After miraculously surviving a vicious, near-lethal assault and being left for dead in a freezing Winnipeg river which she somehow crawled out of before being found unconscious on the riverbank, 16-year-old Rinelle Harper made a powerful appearance at the Assembly of First Nations, which opened its three-day proceedings with a drumming ceremony in her honour.
In an unusual move, while Rinelle was recovering in the hospital, her family allowed police to publicize her name and face in order to draw out public information about the assault. Soon after, two men were arrested and charged with attempted murder. Her name has since become a rallying cry in calls for a national inquiry into missing and murdered aboriginal women.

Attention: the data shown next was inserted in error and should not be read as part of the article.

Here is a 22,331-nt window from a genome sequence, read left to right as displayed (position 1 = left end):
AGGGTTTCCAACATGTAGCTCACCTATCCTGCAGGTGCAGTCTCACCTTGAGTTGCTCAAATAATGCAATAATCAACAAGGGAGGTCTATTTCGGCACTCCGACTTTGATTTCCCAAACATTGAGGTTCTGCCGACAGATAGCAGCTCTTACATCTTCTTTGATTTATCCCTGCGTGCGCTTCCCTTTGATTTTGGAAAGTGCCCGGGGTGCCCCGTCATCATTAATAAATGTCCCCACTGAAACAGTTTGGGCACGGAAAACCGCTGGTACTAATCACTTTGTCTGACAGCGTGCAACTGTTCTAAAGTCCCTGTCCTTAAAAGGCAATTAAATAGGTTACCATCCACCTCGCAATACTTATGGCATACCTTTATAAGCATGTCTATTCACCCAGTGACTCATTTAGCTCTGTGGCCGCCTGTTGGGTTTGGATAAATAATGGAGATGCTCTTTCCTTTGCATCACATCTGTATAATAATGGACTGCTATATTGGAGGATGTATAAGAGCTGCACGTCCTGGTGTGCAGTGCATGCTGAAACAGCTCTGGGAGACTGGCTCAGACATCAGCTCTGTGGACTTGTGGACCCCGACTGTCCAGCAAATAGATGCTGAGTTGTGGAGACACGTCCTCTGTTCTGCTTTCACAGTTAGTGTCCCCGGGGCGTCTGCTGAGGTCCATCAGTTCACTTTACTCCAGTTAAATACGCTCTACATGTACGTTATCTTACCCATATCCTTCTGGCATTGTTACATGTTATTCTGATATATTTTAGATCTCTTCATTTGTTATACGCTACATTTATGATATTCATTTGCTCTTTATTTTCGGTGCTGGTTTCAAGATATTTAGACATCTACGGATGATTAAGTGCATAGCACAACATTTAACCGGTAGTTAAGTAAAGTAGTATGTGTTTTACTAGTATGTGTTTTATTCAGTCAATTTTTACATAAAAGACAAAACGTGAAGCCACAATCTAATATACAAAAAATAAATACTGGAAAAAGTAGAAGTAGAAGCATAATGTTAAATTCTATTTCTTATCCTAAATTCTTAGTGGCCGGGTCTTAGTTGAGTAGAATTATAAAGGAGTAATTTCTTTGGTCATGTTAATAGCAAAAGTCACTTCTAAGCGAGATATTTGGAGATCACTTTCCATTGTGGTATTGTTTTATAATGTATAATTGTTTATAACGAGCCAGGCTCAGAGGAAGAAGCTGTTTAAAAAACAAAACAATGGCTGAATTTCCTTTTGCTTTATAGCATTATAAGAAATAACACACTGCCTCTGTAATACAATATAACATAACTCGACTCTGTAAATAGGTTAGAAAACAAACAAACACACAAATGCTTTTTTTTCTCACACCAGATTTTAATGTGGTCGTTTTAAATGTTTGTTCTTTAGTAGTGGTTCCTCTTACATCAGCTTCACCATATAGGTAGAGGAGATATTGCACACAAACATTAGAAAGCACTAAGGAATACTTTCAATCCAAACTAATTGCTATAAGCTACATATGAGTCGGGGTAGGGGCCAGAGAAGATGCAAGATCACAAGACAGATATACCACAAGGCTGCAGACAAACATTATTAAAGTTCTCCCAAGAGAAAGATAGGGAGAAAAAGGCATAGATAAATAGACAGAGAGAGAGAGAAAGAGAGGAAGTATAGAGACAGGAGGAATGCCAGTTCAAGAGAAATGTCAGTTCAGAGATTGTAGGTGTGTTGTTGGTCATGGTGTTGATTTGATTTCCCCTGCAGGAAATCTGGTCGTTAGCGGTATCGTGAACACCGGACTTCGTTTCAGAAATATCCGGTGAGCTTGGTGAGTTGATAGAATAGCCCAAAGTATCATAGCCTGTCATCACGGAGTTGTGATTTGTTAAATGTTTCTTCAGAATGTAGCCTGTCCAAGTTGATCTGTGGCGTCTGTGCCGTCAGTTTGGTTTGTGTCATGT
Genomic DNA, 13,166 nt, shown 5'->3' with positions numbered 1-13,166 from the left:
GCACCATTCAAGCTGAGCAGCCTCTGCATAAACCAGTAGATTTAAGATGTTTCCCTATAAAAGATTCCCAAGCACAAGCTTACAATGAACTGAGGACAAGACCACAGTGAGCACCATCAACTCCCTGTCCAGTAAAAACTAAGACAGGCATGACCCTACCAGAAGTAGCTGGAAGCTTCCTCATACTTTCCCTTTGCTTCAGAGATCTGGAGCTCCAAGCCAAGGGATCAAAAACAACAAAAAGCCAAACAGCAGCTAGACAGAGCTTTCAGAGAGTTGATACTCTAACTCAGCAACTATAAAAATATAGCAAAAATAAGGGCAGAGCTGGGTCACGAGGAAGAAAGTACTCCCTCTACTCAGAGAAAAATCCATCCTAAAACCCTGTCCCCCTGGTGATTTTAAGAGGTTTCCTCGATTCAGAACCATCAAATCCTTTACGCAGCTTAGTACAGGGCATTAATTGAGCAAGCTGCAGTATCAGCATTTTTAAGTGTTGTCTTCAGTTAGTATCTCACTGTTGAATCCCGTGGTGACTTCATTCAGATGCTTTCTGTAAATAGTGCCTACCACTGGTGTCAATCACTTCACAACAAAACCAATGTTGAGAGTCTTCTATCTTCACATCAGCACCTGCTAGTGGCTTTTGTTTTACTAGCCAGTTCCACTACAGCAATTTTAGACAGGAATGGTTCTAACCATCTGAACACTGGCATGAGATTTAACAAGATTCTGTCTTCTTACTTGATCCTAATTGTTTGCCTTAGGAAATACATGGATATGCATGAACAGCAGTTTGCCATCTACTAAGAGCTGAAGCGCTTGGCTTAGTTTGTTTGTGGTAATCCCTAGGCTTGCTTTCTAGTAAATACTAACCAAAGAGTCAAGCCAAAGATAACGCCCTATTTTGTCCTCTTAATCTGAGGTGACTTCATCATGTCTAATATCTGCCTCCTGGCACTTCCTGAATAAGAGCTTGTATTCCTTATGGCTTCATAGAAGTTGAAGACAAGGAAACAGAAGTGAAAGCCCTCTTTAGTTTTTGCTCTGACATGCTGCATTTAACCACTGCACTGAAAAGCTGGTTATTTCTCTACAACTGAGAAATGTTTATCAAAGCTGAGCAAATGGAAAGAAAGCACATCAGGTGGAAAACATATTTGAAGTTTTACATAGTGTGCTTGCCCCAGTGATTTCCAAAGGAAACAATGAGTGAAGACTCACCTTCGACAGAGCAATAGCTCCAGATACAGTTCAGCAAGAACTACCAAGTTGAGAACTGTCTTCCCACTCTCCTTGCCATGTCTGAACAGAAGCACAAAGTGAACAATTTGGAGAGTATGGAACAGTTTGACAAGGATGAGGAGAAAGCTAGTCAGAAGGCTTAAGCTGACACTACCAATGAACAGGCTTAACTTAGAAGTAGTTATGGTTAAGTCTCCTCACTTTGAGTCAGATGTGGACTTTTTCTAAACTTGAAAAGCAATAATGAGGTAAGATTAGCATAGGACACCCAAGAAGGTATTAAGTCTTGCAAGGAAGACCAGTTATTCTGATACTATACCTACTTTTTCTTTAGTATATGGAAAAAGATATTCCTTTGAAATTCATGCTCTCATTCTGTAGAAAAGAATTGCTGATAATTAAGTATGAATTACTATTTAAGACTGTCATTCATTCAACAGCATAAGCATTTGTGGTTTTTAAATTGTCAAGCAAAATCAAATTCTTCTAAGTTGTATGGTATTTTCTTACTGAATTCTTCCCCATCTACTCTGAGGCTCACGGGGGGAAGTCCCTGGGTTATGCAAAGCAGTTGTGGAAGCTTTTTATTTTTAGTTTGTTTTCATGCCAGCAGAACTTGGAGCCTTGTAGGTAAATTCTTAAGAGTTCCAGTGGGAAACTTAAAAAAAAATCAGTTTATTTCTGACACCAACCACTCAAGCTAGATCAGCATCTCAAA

Harper spoke to the convention holding an eagle feather, as hundreds of First Nations chiefs and delegates listened. Her statement was met with a roar of applause and a standing ovation:
I am Rinelle Harper and I am from the Garden Hill First Nation. I am here to talk about an end to violence against young aboriginal women.
I understand that conversations have been happening all across the country about ending violence against indigenous women and girls.
Some people who have visited with me have shared their stories of healing. I ask that everyone here remembers a few simple words: love, kindness, respect and forgiveness.
As a survivor, I respectfully challenge you all to call for a national inquiry into missing and murdered indigenous women.